Background: Malignant pancreatic neoplasms in children and adolescents are rare. The clinical presentation, pathologic characteristics, management, and outcomes at two institutions are discussed.
Methods: We retrospectively reviewed all pediatric patients (age <= 18 years) treated for malignant pancreatic neoplasms at two institutions between 1991 and 2011.
Results: Thirty-one patients were identified with median age of 14.7 years (4-18 years). The most common histology was solid pseudopapillary tumor (SPT) (n=22, 71%) followed by neuroendocrine tumors (n=4, 13%), pancreatoblastoma (n=4, 13%), and one unclassified spindle cell neoplasm (3%). Most patients presented with abdominal pain (n=22, 71%). Complications included pancreatic leak, pseudocyst formation, pancreatitis, pancreatic insufficiency, and small bowel obstruction. The overall 1- and 5-year survival was 96% (95% CI 74%-99%) and 78% (95% CI 43%-93%). Median follow-up among patients alive at the end of follow-up was 20 months (<1 month-16.2 years). Patients with SPT had better overall survival compared to patients with neuroendocrine tumors or pancreatoblastomas (Log-rank; p=0.0143).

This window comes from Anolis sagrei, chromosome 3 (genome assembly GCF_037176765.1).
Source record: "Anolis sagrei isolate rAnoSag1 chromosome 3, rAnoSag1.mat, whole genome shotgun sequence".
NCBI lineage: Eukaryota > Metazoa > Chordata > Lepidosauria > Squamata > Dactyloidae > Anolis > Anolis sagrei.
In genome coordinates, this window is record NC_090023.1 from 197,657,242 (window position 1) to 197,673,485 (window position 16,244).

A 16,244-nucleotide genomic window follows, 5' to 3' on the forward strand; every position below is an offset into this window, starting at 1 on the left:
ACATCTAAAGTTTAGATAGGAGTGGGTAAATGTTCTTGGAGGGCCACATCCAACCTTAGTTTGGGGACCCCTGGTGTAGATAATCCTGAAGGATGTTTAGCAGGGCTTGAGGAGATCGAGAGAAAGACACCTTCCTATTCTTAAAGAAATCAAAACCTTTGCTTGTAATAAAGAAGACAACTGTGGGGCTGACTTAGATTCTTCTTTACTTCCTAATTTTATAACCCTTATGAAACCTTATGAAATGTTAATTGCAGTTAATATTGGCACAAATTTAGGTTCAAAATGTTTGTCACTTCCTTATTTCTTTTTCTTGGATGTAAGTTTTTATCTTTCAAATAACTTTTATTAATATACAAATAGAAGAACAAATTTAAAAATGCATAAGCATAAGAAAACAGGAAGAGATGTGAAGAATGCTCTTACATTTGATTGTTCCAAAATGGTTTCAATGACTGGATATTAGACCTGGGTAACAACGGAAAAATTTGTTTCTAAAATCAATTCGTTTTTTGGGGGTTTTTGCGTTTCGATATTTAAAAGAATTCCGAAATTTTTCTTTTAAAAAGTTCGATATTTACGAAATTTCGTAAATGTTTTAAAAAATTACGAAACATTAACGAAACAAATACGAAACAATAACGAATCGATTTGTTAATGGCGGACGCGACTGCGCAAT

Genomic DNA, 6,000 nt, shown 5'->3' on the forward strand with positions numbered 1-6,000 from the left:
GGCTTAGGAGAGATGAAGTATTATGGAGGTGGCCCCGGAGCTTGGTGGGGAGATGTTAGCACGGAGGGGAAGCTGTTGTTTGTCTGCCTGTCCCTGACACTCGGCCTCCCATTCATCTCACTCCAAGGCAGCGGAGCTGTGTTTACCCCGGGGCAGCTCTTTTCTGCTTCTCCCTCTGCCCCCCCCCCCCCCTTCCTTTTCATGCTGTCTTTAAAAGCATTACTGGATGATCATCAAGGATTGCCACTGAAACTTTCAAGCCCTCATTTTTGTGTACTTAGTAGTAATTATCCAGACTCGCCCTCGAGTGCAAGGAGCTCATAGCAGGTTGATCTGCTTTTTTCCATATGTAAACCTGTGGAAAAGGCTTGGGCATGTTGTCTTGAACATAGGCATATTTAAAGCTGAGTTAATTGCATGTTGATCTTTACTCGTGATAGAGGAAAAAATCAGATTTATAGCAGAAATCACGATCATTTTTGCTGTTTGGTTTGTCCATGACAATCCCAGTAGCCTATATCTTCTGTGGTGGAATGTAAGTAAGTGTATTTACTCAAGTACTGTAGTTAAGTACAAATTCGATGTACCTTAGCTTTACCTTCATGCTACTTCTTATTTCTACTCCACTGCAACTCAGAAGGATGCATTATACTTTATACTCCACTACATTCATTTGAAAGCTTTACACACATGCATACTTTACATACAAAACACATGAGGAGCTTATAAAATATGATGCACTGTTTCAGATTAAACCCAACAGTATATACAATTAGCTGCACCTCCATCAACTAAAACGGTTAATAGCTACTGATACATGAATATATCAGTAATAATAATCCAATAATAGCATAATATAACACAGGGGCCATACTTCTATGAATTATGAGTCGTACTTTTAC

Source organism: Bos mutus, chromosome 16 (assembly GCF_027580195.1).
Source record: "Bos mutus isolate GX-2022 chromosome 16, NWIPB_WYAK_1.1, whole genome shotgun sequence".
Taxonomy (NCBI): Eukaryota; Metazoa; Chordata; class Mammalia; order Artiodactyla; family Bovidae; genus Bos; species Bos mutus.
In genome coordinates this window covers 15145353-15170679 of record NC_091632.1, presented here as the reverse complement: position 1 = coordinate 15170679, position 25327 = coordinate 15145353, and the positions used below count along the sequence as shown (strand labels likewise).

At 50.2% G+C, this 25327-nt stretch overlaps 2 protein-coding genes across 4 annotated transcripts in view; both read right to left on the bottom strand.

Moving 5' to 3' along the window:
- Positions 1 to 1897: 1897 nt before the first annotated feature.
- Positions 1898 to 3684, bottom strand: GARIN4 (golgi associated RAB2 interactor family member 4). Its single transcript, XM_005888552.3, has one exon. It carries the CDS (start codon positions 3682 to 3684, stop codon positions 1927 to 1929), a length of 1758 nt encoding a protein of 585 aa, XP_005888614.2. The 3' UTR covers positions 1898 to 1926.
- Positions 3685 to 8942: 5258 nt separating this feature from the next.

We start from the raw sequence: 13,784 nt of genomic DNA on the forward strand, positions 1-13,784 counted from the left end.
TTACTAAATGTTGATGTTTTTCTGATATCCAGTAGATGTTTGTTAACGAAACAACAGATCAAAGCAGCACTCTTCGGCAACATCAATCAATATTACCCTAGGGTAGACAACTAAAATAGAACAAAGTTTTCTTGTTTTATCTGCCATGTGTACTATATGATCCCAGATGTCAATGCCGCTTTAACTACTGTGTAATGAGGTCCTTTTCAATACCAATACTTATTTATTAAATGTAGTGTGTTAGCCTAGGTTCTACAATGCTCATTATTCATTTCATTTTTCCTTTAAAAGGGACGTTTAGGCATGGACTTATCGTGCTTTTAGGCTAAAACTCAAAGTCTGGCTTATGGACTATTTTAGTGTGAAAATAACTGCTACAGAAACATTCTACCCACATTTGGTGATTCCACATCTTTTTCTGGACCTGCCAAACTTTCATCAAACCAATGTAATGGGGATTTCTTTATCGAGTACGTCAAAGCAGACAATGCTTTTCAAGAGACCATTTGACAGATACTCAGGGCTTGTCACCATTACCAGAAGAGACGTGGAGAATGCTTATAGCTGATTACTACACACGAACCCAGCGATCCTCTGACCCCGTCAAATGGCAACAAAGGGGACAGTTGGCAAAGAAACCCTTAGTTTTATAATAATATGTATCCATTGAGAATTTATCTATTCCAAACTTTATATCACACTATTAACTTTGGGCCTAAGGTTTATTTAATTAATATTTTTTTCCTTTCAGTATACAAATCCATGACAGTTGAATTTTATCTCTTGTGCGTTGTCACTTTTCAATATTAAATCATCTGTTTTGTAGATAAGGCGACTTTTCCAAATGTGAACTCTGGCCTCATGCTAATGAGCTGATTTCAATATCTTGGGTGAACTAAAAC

Conclusion: The majority of pediatric and adolescent patients present with SPTs which are usually resectable and associated with an excellent prognosis. Other histologic subtypes more often present with distant metastases and portend a worse prognosis.
Published by Elsevier Inc.